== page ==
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Betting 101: The basics of betting on golf

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Wading into the world of golf betting can be daunting. You can pull up almost any book that offers golf and there seems to be hundreds of options and that can get overwhelming. The goal today is to skim the surface of where to begin and what may be the best type of golf wagering for you.

Main types of golf bets

Outright/win: Picking a winner is the most popular golfer wager and the most gratifying to hit. Most of the time favorites start around +800 to +1200 and options can grow to upward of +50000, depending on the field and book. They are fun bets to make and sweat but beware, outright markets have a lot of vig/juice/hold baked into them, especially on the long shots. Often, the real longshots aren’t priced properly and despite having huge odds, they should be even longer. Keep this in mind when placing wagers on golf outrights. You may not want to spend your whole weekly bankroll here and perhaps attack other markets as well as outrights.

Top 5/10/20: Like outright winner bets, these markets have higher juice than a typical head-to-head matchup, but I have found these markets to show more value. This type of bets is wagering on a golfer to finish in the top five, 10, or 20 final spots. Unlike outrights where you must have the winner, these bets allow you to still win money even if your golfer ties for the last spot in the respective wager. However, a majority of books have “dead heat” rules, which can vary book to book. This normally means that if you tie, your bet odds will be reduced the more golfers that tied for the final payout position.

An example would be if you had a top-10 wager on a golfer, with odds of 10/1, and they tied for eighth place with four other golfers. Your bet amount ($10) would be multiplied by three-quarters because there are only three spaces (eighth/ninth/10th) to fill out the top 10, but four golfers are occupying the space. So, your wager would go from a $10 to $7.50, three-quarters of the initial. You would now multiply that $7.5 by your odds (10/1) and your payout would be $75.

First-round leader: Just as it sounds, you’re betting on which golfer will be leading after the first round. This is a type of bet that I make a handful of times per year, mainly when it appears there will be an advantage in one of the starting waves. Golfers tee off in morning and afternoon waves — typically 7 a.m. local and after noon. Wind can have a large effect on player scoring and often can be worse in one wave or another. Greens are typically softer in the cooler mornings, while certain grasses on greens get bumpier in the afternoon and have more foot traffic by then as well. These are just some examples that can lead you to finding an advantage for a FRL bet when you can remove a large portion of the field.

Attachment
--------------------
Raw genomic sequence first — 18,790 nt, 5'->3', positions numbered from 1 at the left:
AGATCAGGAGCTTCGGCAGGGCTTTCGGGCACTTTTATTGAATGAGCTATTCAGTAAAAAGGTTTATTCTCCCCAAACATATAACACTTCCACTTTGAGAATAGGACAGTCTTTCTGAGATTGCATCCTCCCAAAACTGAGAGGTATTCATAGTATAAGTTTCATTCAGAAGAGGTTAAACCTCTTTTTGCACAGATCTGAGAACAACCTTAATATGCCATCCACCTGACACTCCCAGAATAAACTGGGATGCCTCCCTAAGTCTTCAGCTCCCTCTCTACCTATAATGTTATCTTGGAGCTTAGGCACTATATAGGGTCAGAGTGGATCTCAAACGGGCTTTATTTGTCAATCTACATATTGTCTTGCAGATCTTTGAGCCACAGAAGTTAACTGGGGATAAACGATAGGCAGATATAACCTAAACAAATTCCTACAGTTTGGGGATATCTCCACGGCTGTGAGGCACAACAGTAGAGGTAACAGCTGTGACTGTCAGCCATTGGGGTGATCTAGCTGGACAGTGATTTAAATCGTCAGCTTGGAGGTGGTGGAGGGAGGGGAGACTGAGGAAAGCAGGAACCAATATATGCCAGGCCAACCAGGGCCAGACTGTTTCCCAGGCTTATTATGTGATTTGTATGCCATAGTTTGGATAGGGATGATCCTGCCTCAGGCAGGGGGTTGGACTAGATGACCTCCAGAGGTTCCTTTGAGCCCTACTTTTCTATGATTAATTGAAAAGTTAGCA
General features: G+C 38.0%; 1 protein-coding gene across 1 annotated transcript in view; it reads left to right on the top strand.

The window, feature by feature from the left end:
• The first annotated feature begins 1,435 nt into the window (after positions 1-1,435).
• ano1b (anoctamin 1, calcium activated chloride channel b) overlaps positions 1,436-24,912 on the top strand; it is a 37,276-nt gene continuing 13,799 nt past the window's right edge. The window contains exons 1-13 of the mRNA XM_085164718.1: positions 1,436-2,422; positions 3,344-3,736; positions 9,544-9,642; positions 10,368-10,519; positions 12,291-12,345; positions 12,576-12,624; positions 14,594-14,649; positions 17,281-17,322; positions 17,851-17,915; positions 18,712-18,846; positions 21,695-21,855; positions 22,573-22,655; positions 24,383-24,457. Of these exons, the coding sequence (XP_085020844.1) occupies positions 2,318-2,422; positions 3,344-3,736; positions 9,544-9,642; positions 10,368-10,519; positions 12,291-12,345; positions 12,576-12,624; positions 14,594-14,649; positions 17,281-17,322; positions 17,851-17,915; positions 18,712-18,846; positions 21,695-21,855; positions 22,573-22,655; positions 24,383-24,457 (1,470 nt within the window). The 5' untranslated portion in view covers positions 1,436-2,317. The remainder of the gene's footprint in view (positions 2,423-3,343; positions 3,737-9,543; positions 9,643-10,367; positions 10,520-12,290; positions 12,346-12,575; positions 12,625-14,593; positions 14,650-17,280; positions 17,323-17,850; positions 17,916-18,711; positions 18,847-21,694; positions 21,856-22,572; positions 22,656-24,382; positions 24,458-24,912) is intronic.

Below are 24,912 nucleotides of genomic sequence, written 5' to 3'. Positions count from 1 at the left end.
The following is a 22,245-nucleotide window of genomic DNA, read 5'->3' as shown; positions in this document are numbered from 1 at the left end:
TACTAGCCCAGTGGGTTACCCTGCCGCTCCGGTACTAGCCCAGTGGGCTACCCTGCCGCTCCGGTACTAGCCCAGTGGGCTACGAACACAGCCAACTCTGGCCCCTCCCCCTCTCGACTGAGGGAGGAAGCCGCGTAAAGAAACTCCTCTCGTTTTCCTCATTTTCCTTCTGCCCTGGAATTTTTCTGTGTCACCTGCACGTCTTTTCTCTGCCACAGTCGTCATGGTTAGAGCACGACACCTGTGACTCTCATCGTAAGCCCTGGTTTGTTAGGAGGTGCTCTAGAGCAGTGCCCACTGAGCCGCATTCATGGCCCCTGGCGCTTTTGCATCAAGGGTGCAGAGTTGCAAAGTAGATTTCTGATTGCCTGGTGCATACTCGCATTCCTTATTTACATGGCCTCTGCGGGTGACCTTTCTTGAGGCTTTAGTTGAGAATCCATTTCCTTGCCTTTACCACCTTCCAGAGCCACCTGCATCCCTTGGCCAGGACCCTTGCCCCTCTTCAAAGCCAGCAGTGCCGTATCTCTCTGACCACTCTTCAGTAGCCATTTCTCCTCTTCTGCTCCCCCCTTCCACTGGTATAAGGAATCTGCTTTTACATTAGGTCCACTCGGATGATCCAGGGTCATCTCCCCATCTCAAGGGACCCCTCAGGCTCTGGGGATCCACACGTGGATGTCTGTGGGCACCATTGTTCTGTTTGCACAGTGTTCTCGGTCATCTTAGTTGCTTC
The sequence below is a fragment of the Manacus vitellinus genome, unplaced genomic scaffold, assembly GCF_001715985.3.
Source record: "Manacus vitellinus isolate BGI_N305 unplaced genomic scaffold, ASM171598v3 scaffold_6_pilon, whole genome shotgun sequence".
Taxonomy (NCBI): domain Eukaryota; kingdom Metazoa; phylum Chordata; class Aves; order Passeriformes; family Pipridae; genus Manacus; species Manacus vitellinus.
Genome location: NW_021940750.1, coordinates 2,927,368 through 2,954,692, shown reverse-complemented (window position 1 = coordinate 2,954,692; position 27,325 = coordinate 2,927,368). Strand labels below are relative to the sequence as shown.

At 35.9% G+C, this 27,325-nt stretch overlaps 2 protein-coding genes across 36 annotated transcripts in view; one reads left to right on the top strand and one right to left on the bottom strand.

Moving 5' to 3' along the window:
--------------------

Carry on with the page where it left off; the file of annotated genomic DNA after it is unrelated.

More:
(Like outright wagers, there is often more juice in these types of markets. Dead-heat rules often apply to first-round leaders as well, so be sure to read the individual sportsbook’s rules.)

72-hole matchups: This is a moneyline bet (although some sites offer strokes) on one golfer against another over the course of the entire event (72 holes if both golfers make the cut). I believe these bets offer the best value in golf betting, but they aren’t as sexy as hitting a 40/1 winner. It’s important to note that if one golfer makes the cut and the other does not, the golfer who makes the cut wins the bet, even if he plays horribly on the weekend and ends with a worse score than the opposition. In a two-way market (where odds on a tie are not offered), if both golfers tie, the wager is graded a push and you receive your wager back.

It’s rare, but say one of the two golfers withdraws midround, the golfer who completes the most holes is the winner of the bet, no matter the finishing score. Again, always be sure to read the rules of the sportsbooks you’re using. They may have variations to these standard rules.

Three-balls/two-balls: These bets are between groups or pairs of golfers playing together on a specific day. During the first two rounds, three-balls are offered, where you’re betting on the winner of a specific threesome playing together for a single round. Rounds 3 and 4 are limited to two golfers together and are named two-balls.

Single-round matchups: The difference between single-round matchups and two-balls is that single-round matchups aren’t necessarily two golfers playing together. The bet is a head-to-head matchup for whichever round is about to be played.

Live betting: Live betting is growing fast, and that includes golf. The most common live bet is on an outright/winner, but more options are being added. Some books will post “who will win next hole” or “will Tiger Woods make a birdie on hole 12,” etc. More and more props will be offered as the popularity increases.

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